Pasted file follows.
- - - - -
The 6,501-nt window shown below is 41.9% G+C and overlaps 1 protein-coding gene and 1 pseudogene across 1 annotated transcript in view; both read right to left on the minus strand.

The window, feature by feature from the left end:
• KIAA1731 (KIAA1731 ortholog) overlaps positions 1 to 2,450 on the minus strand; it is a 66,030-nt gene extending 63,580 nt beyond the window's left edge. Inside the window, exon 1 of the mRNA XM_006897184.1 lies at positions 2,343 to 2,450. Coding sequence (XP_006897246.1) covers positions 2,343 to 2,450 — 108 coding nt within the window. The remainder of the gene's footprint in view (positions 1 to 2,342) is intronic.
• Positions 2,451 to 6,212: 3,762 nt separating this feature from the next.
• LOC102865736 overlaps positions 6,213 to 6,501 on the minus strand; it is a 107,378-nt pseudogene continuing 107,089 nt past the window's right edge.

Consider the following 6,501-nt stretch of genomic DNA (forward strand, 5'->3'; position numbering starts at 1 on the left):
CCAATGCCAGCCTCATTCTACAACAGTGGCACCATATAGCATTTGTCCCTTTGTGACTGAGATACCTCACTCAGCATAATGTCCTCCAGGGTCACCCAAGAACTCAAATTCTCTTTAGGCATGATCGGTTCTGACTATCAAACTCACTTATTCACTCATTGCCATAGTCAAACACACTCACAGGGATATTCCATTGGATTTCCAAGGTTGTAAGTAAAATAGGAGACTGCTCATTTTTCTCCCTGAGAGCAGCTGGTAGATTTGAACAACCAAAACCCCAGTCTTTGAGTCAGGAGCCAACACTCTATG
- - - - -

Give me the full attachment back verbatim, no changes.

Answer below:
The 6,501-nt window shown below is 41.9% G+C and overlaps 1 protein-coding gene and 1 pseudogene across 1 annotated transcript in view; both read right to left on the minus strand.

The window, feature by feature from the left end:
• KIAA1731 (KIAA1731 ortholog) overlaps positions 1 to 2,450 on the minus strand; it is a 66,030-nt gene extending 63,580 nt beyond the window's left edge. Inside the window, exon 1 of the mRNA XM_006897184.1 lies at positions 2,343 to 2,450. Coding sequence (XP_006897246.1) covers positions 2,343 to 2,450 — 108 coding nt within the window. The remainder of the gene's footprint in view (positions 1 to 2,342) is intronic.
• Positions 2,451 to 6,212: 3,762 nt separating this feature from the next.
• LOC102865736 overlaps positions 6,213 to 6,501 on the minus strand; it is a 107,378-nt pseudogene continuing 107,089 nt past the window's right edge.

Consider the following 6,501-nt stretch of genomic DNA (forward strand, 5'->3'; position numbering starts at 1 on the left):
CCAATGCCAGCCTCATTCTACAACAGTGGCACCATATAGCATTTGTCCCTTTGTGACTGAGATACCTCACTCAGCATAATGTCCTCCAGGGTCACCCAAGAACTCAAATTCTCTTTAGGCATGATCGGTTCTGACTATCAAACTCACTTATTCACTCATTGCCATAGTCAAACACACTCACAGGGATATTCCATTGGATTTCCAAGGTTGTAAGTAAAATAGGAGACTGCTCATTTTTCTCCCTGAGAGCAGCTGGTAGATTTGAACAACCAAAACCCCAGTCTTTGAGTCAGGAGCCAACACTCTATG